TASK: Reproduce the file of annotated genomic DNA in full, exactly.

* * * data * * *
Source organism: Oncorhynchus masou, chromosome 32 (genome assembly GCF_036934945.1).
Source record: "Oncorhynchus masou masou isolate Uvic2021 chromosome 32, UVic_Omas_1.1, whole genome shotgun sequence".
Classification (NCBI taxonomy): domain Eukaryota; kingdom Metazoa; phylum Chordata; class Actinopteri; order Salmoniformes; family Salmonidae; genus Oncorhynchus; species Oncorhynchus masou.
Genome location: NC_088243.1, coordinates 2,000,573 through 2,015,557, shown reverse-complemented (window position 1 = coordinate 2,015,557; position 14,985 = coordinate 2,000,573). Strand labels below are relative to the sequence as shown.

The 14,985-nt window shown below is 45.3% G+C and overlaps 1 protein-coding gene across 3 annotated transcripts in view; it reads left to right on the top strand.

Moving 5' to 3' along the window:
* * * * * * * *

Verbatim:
Source organism: Oncorhynchus masou, chromosome 32 (genome assembly GCF_036934945.1).
Source record: "Oncorhynchus masou masou isolate Uvic2021 chromosome 32, UVic_Omas_1.1, whole genome shotgun sequence".
Classification (NCBI taxonomy): domain Eukaryota; kingdom Metazoa; phylum Chordata; class Actinopteri; order Salmoniformes; family Salmonidae; genus Oncorhynchus; species Oncorhynchus masou.
Genome location: NC_088243.1, coordinates 2,000,573 through 2,015,557, shown reverse-complemented (window position 1 = coordinate 2,015,557; position 14,985 = coordinate 2,000,573). Strand labels below are relative to the sequence as shown.

The 14,985-nt window shown below is 45.3% G+C and overlaps 1 protein-coding gene across 3 annotated transcripts in view; it reads left to right on the top strand.

Moving 5' to 3' along the window: